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The title might not be clear enough because I don't know how to define my questions actually.

I understand Pthread is a thread library meeting POSIX standard (about POSIX, see wikipedia: http://en.wikipedia.org/wiki/Posix). It is available in Unix-like OS.

About thread, I read that there are three different models:

User level thread: the kernel does not know it. User himself creates/implements/destroy threads.

Kernel level thread: kernel directly supports multiple threads of control in a process.

Light weight process(LWP): scheduled by kernel but can be bounded with user threads.

Did you see my confusion? When I call pthread_create() to create a thread, did I create a user level thread? I guess so. So can I say, Pthread offers a user level solution for threads? It can not manipulate kernel/LWP?

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up vote 14 down vote accepted

Q: I understand Pthread is a thread library meeting POSIX standard

A: Yes. Actually, "Pthreads" stands for "Posix threads": http://en.wikipedia.org/wiki/Pthreads

Q: It is available in Unix-like OS.

A: Actually, it's available for many different OSs ... including Windows, MacOS ... and, of course, Linux, BSD and Solaris.

Q: About thread, I read that there are three different models

Now you're getting fuzzy. "Threads" is a very generic term. There are many, many different models. And many, many different ways you can characterize and/or implement "threads". Including stuff like the Java threading model, or the Ada threading model.

Q: When I call pthread_create() to create a thread, did I create a user level thread?

A: Yes: Just about everything you do in user space is "protected" in your own, private "user space".

Q: User level thread: the kernel does not know it.

A: No. The kernel knows everything :)

Q: Kernel level thread: kernel directly supports multiple threads of control in a process.

A: Yes, there is such a thing as "kernel threads".

And, as it happens, Linux makes EXTENSIVE use of kernel threads. For example, every single process in a Linux system is a "kernel thread". And every user-created pthread is ALSO implemented as a new "kernel thread". As are "worker threads" (which are completely invisible to any user-level process).

But this is an advanced topic you do NOT need to understand in order to effectively use pthreads. Here's a great book that discussed this - and many other topics - in detail:

Linux Kernel Development, Robert Love

Remember: "Pthreads" is an interface. How it's implemented depends on the platform. Linux uses kernel threads; Windows uses Win32 threads, etc.

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@paulsm4 I am doubtful about your comment that kernel knows every thing. In this particular context of user level threads, the kernel is unaware of the fact that such a thing is happening. A user level thread's scheduling is maintained by the user himself (via the interface provided by a library) and the kernel ends up allotting just a single kernel thread to the whole process. Kernel would treat the process as a single threaded and any blocking call by one of the threads would end up blocking all the threads of that process. Refer to http://www.personal.kent.edu/~rmuhamma/OpSystems/Myos/threads.htm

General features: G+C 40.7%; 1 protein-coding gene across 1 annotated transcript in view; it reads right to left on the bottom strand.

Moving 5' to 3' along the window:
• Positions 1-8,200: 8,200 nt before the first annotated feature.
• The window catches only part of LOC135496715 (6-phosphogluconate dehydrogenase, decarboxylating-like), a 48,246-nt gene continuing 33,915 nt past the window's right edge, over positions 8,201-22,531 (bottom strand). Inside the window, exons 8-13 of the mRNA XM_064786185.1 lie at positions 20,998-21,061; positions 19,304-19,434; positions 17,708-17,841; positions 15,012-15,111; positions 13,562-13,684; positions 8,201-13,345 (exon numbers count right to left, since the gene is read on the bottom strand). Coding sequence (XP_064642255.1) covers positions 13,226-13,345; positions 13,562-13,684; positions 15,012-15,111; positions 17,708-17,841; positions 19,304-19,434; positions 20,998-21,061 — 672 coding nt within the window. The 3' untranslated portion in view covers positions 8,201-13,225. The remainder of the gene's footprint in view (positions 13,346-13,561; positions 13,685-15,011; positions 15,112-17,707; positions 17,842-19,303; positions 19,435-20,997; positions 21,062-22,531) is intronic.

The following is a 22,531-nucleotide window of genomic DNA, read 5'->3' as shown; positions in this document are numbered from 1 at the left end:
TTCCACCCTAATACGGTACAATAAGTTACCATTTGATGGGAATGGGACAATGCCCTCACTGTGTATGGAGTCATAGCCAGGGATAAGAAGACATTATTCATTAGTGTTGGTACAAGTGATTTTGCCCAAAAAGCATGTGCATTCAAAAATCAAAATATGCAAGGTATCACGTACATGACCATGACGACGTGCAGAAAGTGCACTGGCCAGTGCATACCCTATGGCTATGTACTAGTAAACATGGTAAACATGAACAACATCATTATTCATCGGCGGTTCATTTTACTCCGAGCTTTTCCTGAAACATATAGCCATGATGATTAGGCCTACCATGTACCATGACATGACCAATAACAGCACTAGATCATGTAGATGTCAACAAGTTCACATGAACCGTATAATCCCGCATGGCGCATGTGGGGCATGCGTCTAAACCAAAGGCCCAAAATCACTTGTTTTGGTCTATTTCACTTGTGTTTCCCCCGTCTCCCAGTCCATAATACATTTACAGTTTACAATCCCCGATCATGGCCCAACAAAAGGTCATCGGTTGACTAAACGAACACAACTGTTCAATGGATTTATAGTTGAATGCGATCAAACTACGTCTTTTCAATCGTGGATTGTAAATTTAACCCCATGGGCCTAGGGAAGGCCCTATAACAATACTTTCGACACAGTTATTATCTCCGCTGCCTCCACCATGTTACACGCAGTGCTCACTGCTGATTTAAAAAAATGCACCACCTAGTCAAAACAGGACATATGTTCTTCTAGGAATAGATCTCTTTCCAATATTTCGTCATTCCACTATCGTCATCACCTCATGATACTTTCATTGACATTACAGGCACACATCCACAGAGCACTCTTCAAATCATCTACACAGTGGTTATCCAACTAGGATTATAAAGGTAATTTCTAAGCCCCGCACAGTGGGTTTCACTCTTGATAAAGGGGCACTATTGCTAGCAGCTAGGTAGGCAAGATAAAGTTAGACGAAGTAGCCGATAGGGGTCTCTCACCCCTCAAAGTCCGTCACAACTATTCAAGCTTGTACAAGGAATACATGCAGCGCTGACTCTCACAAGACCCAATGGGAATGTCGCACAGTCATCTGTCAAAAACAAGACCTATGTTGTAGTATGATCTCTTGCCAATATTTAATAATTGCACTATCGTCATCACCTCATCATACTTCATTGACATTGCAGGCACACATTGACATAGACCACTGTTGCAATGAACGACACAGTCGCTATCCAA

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Post a comment on @paulsm4's answer, not another answer. – alexbuzzbee Aug 5 '15 at 20:43

pthreads, per se, isn't really a threading library. pthreads is the interface which a specific threading library implements, using the concurrency resources available on that platform. So there's a pthreads implementation on linux, on bsd, on solaris, etc., and while the interface (the header files and the meaning of the calls) is the same, the implementation of each is different.

So what pthread_create actually does, in terms of kernel thread objects, varies between OSes and pthread library implementations. At a first approximation, you don't need to know (that's stuff that the pthread abstraction allows you to not need to know about). Eventually you might need to see "behind the curtain", but for most pthread users that's not necessary.

If you want to know what a /specific/ pthread implementation does, on a specific OS, you'll need to clarify your question. What Solaris and Linux do, for example, is very different.

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Pthreads is just a standardized interface for threading libraries. Whether an OS thread or a lightweight thread is created depends on the library you use. Nevertheless, my first guest would be that your threads are “real” OS-level threads.

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In Linux, pthread is implemented as a lightweight process. Kernel (v2.6+) is actually implemented with NPTL. Let me quote the wiki content:

NPTL is a so-called 1×1 threads library, in that threads created by the user (via the pthread_create() library function) are in 1-1 correspondence with schedulable entities in the kernel (tasks, in the Linux case). This is the simplest possible threading implementation.

So pthread in linux kernel is actually implemented as kernel thread.

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